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[PESHAWAR] Pakistan's Khyber Pakhtunkhwa province which borders Afghanistan is seeing a rise in environmental pollution but lacks the infrastructure and proper legal mechanisms to deal with it.
The country's environment protection agency (EPA), set up in 1997 to oversee environment-related projects, has only 73 employees in the province and they are mostly deployed in Peshawar district which houses the provincial capital.
“We have offices in the Abbottabad, Swat, and Dera Ismail Khan districts but they stopped operations after relevant projects ended in June,” EPA’s director-general Bashir Ahmed tells SciDev.Net.
Khyber Pakhtunkhwa is in the process of enacting its own environmental protection law in accordance with the 18th constitutional amendment passed in April 2010 to devolve the work of the federal environment ministry to the provinces.  
The new provincial law will have mechanisms to address climate change, bio-safety, electronic waste, greenhouse gases and other environmental issues, Ahmed says. 
Despite limited resources, the EPA has, over the last 10 years, booked 670 cases of violation at an environmental tribunal and also issued over 1,600 environmental protection orders, he says.
Other measures taken by the existing EPA include setting up pollution control models in different parts of the province to minimise hazards from brick kilns, steel mills and marble and stone-crushing units, Ahmed says.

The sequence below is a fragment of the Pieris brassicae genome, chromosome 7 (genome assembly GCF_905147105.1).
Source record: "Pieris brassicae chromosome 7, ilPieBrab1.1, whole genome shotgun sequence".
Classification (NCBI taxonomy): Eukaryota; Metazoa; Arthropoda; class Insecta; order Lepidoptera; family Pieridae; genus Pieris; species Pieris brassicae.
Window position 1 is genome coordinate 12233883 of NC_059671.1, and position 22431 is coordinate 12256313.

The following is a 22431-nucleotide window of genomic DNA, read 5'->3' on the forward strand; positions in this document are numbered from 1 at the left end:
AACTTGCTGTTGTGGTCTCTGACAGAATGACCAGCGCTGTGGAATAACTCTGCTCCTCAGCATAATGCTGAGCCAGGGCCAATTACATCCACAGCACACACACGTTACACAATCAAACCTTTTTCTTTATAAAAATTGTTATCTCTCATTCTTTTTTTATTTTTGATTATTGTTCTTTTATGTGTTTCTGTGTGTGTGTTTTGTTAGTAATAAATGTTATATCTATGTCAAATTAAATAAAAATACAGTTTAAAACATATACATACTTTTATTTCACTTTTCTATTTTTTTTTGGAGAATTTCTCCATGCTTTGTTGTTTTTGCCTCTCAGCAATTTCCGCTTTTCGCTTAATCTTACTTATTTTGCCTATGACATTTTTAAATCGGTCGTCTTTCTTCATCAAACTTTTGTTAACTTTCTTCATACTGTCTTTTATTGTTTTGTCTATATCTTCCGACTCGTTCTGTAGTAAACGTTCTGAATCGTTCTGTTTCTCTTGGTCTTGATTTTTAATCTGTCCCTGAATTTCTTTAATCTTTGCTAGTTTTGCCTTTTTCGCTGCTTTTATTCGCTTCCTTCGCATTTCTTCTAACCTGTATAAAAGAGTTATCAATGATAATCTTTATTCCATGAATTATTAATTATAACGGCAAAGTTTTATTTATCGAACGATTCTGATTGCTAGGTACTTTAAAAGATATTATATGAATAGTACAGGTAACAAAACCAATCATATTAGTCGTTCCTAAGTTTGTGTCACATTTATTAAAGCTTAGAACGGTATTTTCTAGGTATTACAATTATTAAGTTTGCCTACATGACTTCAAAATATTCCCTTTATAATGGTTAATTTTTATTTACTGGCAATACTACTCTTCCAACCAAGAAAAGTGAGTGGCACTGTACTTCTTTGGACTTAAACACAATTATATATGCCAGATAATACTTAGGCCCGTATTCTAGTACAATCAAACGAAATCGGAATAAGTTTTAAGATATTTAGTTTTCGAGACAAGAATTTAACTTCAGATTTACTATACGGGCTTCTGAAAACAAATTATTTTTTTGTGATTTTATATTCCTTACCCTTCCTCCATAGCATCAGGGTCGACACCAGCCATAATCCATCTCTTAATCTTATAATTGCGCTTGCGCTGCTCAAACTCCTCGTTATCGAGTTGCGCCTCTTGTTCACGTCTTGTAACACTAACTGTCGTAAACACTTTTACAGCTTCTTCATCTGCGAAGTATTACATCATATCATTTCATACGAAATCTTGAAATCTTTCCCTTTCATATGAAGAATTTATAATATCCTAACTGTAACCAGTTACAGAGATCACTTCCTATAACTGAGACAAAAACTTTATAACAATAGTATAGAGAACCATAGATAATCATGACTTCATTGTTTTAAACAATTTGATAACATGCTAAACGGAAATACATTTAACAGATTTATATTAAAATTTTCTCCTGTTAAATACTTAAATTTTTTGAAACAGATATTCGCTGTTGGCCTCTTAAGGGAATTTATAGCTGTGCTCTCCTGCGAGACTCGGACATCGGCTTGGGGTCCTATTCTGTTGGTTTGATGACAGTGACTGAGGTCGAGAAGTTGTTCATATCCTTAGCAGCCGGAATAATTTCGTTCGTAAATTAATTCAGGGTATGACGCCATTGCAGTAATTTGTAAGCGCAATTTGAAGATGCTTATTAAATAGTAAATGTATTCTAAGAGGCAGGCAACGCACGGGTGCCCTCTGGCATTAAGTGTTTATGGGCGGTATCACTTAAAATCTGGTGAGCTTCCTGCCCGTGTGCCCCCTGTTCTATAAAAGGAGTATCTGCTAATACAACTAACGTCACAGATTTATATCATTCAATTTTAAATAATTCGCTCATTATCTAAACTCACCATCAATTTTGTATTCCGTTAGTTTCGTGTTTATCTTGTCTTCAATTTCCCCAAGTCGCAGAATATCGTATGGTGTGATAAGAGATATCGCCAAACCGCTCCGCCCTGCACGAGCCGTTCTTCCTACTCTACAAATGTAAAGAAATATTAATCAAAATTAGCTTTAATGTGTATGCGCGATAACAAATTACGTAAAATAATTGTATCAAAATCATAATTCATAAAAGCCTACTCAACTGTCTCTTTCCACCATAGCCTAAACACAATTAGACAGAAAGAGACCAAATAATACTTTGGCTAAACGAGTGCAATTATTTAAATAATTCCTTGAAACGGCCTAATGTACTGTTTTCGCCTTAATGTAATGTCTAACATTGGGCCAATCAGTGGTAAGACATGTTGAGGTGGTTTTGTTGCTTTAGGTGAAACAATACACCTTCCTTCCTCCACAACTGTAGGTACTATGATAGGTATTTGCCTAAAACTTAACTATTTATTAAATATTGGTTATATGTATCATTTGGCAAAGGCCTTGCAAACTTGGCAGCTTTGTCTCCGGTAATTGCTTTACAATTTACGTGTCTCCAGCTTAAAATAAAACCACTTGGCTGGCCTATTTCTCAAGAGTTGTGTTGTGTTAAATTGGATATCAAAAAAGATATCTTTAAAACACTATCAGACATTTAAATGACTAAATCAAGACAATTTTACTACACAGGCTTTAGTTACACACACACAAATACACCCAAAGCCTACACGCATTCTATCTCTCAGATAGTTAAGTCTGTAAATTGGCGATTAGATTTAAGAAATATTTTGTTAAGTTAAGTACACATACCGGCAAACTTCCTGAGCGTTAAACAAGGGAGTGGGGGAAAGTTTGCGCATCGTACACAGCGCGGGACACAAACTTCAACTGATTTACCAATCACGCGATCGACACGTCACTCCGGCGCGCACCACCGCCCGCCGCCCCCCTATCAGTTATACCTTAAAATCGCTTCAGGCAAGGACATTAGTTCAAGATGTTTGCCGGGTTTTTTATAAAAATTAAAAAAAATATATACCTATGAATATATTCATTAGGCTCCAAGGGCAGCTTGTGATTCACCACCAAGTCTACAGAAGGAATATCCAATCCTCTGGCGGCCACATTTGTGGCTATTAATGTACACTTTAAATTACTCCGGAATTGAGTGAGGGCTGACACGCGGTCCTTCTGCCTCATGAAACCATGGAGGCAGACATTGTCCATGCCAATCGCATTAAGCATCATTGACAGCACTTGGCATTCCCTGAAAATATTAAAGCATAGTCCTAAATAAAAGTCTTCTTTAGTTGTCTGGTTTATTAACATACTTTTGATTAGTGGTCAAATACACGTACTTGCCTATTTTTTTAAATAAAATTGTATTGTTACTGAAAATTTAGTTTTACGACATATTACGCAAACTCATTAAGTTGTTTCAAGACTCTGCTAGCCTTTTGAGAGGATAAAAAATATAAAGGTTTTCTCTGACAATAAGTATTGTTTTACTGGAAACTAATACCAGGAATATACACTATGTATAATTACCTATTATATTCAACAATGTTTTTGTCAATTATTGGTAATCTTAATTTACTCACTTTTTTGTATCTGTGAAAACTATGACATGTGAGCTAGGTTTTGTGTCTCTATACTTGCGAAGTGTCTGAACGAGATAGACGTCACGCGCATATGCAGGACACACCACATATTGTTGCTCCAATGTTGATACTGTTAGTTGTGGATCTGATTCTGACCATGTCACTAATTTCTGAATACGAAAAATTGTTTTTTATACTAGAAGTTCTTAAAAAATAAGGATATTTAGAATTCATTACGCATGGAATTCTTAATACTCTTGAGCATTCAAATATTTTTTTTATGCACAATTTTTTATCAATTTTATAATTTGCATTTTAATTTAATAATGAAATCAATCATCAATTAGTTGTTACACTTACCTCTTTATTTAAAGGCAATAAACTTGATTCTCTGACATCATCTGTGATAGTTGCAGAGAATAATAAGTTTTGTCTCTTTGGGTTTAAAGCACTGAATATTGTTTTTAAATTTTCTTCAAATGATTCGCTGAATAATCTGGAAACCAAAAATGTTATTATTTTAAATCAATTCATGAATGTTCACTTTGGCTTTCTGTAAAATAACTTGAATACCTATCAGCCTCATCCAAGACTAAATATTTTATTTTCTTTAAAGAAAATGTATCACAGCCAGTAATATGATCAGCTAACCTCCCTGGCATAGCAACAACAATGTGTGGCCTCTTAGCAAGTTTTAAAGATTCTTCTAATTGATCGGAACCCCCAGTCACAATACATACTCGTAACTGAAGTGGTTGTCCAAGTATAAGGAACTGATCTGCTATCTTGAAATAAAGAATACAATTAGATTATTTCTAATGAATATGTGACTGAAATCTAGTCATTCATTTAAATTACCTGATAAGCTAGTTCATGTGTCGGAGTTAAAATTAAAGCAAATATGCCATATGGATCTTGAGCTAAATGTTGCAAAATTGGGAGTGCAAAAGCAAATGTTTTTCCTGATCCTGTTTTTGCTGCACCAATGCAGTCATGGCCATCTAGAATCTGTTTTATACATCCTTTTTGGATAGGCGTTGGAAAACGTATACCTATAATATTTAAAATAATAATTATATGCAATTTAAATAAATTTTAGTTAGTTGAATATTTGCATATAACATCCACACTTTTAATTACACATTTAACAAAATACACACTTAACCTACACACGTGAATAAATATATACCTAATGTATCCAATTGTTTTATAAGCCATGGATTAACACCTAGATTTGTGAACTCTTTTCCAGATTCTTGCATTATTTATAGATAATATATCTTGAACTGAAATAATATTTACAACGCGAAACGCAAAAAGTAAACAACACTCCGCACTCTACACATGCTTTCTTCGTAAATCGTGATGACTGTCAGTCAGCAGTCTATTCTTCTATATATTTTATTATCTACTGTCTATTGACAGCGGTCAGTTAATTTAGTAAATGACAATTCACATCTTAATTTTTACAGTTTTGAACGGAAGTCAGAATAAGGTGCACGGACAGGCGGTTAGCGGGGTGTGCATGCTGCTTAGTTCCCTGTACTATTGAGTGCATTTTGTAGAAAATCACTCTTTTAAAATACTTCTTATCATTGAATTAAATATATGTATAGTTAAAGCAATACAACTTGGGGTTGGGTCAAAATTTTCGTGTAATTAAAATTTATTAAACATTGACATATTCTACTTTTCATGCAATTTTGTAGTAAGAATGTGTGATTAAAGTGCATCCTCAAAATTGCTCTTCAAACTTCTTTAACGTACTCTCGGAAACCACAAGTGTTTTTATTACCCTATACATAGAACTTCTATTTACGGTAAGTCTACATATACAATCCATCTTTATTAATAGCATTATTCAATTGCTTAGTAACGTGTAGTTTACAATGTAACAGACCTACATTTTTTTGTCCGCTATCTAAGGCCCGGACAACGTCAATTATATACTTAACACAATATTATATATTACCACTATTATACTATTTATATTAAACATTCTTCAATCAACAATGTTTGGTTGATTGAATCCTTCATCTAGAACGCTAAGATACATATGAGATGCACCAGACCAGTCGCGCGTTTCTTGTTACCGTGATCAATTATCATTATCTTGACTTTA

While the agency has imposed penalties and collected fines from violators of environmental laws, its efforts are not considered satisfactory by local experts.  
Javid Khan, a professor at the environmental science department of the University of Peshawar, tells SciDev.Net that the EPA needs to urgently address faulty drainage systems and deal with the improper disposal of biomedical and industrial waste.
"The absence of proper offices has hindered plans," Khan says, adding that successive governments have ignored environmental issues.
One consequence of the high levels of uncontrolled pollution in the province is a rise in respiratory and other ailments, says Mukhtiar Zaman, a lung specialist at the Khyber Teaching Hospital in Peshawar.
Zaman tells SciDev.Net that cases of hepatitis and HIV/AIDS have also been on the rise because of the improper disposal of biomedical waste that frequently contains sharps.
“People get pricked with contaminated needles carelessly disposed in garbage bins and contract hepatitis and other infections," he says.